It’s way cheaper. But most importantly, it’s all you can buy.
There are a lot of people who choose what they buy, no doubt. There are people who get home deliveries, there are people that have been getting something from someone for many years, but there are a lot of people that are at the mercy of what’s being sold. If that’s all you can find, it doesn’t really matter if it’s cheaper or not. Where are you going to travel to get something that doesn’t exist or exist in the same quantity?
How much cheaper is fentanyl than heroin? I feel like there is confusion in understanding the drug economy.
I mean it could be the same price in some areas, and that’s all you get—you get what you get. It could be half as much. You look at a place like Kensington, people get free samples all the time, people with lower habits can get a lot of free drugs.
If you think about what happened in the service industry recently, how much of that was by choice? You know, it may be, certainly, we know of people that buy speedballs [cocaine mixed with heroin], but don’t believe they’re getting heroin. But all of this data is wobbly.
As an example, we have to rely on what shows up in someone’s toxicology, what they tell us, and then we rely on law enforcement. So we know from law enforcement that the increases in fentanyl in drug seizures and a reduction of heroin in drug seizures also tells us. We know from overdoses, and we know from anecdotes, but we also know, for example, there’s increased methamphetamine. I have to believe that there’s an increase in methamphetamine as a drug of choice, but that there’s also methamphetamine masquerading as cocaine.
When did you see fentanyl for the first time in your work?
2014, maybe 2013. We get all these alerts from different organizations and around that time were all these alerts from Canada. I cannot remember the name of the Listserv we were on, but [it was] all these alerts about fentanyl. So I remember calling their medical examiner’s office, and saying, “Hey, we are not seeing this.”
And they called us back about a month and a half later when they went back in time, they did actually, it was like three in one month, four in another, zero in the next, two in the next. So we were like, “Interesting. Let’s watch this.”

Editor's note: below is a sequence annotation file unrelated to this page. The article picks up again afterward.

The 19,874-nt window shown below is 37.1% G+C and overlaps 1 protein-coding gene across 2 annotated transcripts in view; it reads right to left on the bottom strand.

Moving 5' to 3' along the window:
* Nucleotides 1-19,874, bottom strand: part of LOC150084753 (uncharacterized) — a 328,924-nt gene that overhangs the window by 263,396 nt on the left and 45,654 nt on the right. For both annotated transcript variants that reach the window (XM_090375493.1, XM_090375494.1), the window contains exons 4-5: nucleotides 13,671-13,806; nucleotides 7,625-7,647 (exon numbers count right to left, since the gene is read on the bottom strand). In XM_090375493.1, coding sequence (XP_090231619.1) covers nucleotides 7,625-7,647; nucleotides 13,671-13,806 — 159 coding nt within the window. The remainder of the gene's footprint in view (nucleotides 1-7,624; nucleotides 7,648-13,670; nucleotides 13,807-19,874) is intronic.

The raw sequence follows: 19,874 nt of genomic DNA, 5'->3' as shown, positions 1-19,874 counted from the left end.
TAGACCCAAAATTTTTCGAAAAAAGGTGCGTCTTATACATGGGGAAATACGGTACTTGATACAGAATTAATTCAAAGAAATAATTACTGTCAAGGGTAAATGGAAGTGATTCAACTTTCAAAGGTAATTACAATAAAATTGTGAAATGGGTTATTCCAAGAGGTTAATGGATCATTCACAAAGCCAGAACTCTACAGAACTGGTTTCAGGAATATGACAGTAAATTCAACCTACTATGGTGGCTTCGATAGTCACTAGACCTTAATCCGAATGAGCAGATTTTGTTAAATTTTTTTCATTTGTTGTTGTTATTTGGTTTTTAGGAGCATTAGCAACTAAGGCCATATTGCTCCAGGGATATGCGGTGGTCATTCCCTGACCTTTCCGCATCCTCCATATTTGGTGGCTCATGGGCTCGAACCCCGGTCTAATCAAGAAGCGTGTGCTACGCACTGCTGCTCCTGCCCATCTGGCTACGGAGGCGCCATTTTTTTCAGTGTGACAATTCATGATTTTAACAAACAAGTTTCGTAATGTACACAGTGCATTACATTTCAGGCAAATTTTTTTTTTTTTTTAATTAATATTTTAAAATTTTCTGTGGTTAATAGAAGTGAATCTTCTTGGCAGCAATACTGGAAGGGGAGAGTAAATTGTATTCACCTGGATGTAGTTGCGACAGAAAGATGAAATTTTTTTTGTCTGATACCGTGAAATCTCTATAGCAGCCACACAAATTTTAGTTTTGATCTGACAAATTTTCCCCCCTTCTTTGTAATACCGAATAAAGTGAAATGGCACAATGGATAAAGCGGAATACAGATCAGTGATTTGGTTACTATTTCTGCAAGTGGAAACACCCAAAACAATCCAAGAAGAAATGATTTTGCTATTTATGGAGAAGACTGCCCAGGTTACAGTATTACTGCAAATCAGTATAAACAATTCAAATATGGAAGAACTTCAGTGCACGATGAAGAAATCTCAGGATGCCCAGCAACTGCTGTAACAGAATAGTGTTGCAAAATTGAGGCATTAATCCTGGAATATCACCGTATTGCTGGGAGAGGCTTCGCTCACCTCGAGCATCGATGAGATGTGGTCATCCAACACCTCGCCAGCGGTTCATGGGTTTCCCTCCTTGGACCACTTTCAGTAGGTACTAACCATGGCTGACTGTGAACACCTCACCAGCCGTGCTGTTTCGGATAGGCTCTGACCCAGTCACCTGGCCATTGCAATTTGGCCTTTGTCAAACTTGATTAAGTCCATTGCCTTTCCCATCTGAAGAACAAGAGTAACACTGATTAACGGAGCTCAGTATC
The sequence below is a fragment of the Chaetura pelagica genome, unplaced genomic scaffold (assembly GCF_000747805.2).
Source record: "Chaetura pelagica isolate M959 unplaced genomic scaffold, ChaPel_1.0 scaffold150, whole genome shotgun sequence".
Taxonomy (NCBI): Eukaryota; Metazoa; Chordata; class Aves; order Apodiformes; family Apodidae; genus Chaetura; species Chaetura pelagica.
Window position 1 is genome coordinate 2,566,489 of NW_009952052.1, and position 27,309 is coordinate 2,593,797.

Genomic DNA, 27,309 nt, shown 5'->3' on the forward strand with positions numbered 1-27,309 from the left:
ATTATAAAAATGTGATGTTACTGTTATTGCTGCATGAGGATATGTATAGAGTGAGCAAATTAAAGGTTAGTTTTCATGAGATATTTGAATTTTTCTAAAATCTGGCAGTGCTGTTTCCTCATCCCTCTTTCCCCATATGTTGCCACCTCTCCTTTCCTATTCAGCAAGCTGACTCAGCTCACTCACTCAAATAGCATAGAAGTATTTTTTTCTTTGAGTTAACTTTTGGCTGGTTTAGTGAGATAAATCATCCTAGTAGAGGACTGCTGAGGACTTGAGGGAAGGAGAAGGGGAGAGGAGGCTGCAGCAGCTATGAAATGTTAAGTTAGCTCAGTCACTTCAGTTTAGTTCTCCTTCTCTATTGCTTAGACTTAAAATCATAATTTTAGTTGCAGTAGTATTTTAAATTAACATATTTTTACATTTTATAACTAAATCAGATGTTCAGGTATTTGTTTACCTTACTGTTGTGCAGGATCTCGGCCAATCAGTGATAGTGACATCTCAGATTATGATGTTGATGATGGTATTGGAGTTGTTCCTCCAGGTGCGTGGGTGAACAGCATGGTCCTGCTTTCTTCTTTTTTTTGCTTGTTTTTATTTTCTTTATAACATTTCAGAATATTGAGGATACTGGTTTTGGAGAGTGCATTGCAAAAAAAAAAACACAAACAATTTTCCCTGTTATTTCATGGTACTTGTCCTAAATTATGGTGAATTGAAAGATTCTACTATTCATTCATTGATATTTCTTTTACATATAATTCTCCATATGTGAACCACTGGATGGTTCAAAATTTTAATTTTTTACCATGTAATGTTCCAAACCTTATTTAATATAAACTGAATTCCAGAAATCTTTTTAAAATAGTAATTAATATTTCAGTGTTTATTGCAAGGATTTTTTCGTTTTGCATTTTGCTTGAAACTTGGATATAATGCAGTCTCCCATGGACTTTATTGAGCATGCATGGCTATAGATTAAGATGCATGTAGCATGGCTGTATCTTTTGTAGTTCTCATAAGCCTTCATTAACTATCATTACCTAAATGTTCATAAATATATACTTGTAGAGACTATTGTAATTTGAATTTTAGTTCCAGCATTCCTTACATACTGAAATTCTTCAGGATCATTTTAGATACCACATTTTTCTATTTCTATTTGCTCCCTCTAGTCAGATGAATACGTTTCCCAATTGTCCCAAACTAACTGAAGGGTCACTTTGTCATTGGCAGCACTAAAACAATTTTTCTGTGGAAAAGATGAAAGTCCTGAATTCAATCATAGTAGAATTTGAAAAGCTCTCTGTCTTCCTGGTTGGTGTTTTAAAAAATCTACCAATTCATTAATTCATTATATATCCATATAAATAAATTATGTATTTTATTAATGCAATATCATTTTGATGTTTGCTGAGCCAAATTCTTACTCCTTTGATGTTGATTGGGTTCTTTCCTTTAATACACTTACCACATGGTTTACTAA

So around 2013 we started hearing, but it really made the jump around 2015.
What do you think that non-opioid, non-cocaine users need to understand about fentanyl that they might not understand?
There is a myth out there that if you overdose on heroin or fentanyl, give someone something else to counteract it. The antidote is Narcan and getting someone medical attention and making sure they don’t use again. But we do know that people that use two and three substances, including completely different types of substances, still overdose, and unfortunately pass away.
Then in terms of education, people need to know how different fentanyl is than heroin or other opioids. It’s 40 to 50 times as potent. It doesn’t matter whether you say you don’t want it or not. It may be there anyway, because that’s what’s available.
People will say to us “Why? I don’t use that stuff, I don’t need Narcan. I’m not like that.” It’s not about being like that. It’s not about being an opioid user or heroin user or fentanyl user. It’s about staying alive.
At the end of the day, people don’t know what they’re getting. Anything could be anything and people need to be prepared with Narcan. They need to. We say start low and go slow.
It could be too late to know what was in your drugs by the time you figure it out, so everybody needs to be armed with Narcan. Everybody knows how to save someone else’s life, everyone carrying Narcan needs to say, “This is where it is. It’s in my pocket, my purse, my medicine cabinet, under the bar.”
There needs to be no shaming of which drugs someone uses. At the end of the day, everyone is at risk for overdose in this era of everything being tainted with something.
Like every restaurant, bar or coffee house—you go to Whole Foods. What do you see in the bathrooms? Sharps containers [for needle disposal]. There’s a reason for that. We need to just stop pretending this isn’t happening and start caring about saving people’s lives.
Access to free Narcan and Naloxone is available here: https://nextdistro.org/philly?mc_cid=5b6c2f4c1b&mc_eid=372659d2fd
If you’re interested in learning more about opioid crisis in Philadelphia, check out the city’s opioid misuse and overdose database: https://www.phila.gov/programs/combating-the-opioid-epidemic/reports-and-data/opioid-misuse-and-overdose-data/